Johnson was worse. In response to an official question from the London Assembly, he wrote:

“The Garden Bridge Trust’s accounts and details of its fundraising are commercially sensitive and these are not routinely shared with TfL or the GLA.”

Huh? This is an organisation that is spending £60m of taxpayers’ money and is ultimately underwritten by the public sector. How can its financial details be too “commercially sensitive” for the GLA?

Mr Mayor, you should be deeply concerned that your predecessor worked so hard to shield this project from the prying eyes of Freedom of Information laws. When projects are known to be the personal favourites of particular politicians, they can become fertile ground for “tactical” giving. Remember the Hinduja Foundation and its £1m donation to the Millennium Dome? That cost Peter Mandelson his job.

I’m sure that nothing anything like so sinister is happening here – but for the avoidance of doubt, it’s in TfL’s interest to prove it. I’m not a conspiracy theorist by nature, but I’d be a little bit fidgety about “anonymous” donors to The Garden Bridge.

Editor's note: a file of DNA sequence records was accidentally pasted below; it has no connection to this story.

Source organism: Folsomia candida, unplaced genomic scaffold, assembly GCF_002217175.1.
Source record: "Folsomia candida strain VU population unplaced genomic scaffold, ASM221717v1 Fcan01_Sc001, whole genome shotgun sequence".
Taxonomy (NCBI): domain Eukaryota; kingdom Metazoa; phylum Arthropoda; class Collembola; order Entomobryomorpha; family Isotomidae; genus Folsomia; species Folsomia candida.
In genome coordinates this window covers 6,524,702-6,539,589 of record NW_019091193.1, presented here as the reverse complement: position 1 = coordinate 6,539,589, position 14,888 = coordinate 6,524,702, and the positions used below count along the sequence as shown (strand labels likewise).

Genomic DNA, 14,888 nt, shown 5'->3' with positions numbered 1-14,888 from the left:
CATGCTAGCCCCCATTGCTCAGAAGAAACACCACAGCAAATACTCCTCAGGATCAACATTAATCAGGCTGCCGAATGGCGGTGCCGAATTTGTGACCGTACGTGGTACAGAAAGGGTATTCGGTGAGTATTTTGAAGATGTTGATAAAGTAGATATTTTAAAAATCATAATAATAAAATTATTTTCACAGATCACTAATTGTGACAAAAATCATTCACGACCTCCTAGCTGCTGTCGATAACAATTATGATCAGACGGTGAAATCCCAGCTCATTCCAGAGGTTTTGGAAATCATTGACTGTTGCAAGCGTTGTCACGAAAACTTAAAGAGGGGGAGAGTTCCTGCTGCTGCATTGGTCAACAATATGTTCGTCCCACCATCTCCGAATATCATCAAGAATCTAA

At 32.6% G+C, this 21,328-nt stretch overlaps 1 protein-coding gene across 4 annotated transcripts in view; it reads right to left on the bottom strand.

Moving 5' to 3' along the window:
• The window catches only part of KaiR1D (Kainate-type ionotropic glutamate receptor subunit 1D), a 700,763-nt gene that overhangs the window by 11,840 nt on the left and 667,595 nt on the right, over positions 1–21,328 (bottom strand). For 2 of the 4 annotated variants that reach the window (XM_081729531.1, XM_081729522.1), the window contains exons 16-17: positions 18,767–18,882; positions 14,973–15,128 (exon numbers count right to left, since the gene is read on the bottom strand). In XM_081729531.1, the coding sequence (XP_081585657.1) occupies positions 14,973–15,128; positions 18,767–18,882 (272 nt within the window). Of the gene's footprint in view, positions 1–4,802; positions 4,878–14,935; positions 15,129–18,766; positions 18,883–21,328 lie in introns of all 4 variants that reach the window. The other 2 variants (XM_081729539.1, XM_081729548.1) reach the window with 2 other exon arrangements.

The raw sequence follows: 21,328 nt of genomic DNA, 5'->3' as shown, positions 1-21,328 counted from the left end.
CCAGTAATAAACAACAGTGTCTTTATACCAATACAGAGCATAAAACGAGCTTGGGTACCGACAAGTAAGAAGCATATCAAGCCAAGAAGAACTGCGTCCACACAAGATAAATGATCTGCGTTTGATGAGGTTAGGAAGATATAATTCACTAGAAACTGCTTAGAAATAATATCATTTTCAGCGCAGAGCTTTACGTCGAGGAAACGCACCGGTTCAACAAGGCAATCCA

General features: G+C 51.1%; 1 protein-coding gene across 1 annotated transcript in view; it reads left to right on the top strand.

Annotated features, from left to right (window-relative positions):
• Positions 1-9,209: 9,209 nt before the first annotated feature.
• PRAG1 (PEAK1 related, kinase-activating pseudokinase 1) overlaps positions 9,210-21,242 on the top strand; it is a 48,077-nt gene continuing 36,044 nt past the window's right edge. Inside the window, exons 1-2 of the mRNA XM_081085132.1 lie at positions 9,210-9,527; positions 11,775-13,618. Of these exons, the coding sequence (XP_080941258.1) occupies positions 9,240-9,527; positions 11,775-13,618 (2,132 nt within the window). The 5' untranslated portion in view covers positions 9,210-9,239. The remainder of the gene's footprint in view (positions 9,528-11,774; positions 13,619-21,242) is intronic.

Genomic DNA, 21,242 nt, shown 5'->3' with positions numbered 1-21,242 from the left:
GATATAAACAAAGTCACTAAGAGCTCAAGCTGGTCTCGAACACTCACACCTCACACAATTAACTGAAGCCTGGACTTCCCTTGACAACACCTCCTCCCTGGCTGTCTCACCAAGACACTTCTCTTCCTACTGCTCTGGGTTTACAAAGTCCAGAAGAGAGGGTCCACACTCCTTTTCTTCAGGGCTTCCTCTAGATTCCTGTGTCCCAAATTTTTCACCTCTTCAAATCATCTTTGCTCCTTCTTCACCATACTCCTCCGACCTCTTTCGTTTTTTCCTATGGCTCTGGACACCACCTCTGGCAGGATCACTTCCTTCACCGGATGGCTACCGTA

Yesterday, it was announced in The Observer that you’ve already initiated a review of the project “looking in more detail at some of the issues raised about the procurement”. It’s a good start, but you will hopefully look beyond the narrow procedural issue of a faulty procurement process. That the procurement process was so badly handled is but the symptom of a much more malignant disease that has infected every aspect of this project, including its funding and finance.

This whole project is a hospital pass that went from Joanna Lumley to Thomas Heatherwick to Boris Johnson. The ball is now waiting for you at City Hall. Will you simply pass it off as “Johnson’s folly, not my fault”; or will you get stuck into the gory details?

We all hope it’s the latter. The details are important. Whatever you think you know about The Garden Bridge –

There’s more.

Dan Anderson is an economist and a director at destination consultants Fourth Street.

 
 
 
 

What other British cities can learn from the Tyne & Wear Metro

A Metro train at Monument. Image: Callum Cape/Wikipedia.

Ask any person on the street what they know about Newcastle, and they’ll list a few things. They’ll mention the accent; they’ll mention the football; they’ll mention brown ale and Sting and Greggs. They might even mention coal or shipbuilding, and then the conversation will inevitably turn political, and you’ll wish you hadn’t stopped to ask someone about Newcastle at all.